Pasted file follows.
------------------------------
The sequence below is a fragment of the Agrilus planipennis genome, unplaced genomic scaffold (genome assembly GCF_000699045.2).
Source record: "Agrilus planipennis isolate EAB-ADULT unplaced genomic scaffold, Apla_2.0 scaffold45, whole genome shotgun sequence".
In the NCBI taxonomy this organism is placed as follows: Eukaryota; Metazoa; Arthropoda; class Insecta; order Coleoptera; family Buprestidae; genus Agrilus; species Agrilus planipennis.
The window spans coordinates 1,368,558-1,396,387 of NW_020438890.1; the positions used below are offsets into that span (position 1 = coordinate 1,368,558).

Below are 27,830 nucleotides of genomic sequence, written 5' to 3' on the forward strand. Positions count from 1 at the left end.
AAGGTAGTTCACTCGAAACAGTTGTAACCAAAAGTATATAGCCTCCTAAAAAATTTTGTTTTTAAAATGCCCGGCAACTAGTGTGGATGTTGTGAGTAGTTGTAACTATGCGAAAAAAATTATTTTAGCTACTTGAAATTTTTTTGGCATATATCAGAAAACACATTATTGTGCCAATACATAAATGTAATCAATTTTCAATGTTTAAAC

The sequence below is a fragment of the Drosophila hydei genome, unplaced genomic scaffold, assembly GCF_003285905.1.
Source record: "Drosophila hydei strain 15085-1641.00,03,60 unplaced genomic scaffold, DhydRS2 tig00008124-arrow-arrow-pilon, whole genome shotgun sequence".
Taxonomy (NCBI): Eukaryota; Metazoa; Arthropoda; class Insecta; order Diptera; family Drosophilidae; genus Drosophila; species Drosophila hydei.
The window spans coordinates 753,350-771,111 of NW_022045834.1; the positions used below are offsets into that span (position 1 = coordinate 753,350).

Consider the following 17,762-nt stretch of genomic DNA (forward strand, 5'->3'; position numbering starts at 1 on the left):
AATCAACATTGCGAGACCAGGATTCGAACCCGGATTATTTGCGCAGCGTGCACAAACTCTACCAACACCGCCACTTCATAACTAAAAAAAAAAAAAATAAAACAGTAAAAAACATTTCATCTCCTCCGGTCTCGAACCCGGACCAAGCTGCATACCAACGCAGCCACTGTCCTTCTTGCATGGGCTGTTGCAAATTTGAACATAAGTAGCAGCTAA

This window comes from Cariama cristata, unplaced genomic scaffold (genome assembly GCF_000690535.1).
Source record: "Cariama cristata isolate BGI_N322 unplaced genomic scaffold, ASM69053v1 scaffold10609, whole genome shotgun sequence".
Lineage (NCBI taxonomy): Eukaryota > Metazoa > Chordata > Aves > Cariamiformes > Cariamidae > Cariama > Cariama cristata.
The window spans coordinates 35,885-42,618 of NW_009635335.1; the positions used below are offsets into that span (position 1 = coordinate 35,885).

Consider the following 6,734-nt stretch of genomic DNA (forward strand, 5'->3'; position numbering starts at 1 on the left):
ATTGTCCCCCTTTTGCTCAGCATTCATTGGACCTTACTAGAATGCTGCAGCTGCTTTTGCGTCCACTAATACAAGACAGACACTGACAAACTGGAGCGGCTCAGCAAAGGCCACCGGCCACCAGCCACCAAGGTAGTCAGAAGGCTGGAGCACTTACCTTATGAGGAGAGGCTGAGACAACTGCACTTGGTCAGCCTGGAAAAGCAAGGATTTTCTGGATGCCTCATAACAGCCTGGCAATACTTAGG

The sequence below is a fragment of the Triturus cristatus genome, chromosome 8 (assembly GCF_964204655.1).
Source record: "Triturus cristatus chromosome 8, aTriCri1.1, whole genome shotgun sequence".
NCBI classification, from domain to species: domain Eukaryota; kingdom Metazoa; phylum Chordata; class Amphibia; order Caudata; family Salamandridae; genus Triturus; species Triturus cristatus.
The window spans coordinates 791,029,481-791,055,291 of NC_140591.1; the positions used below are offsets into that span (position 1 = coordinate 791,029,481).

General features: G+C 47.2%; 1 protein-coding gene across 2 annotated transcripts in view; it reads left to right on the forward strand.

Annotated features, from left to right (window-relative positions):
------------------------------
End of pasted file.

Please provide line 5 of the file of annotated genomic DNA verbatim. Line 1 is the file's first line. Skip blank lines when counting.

Below are 27,830 nucleotides of genomic sequence, written 5' to 3' on the forward strand. Positions count from 1 at the left end.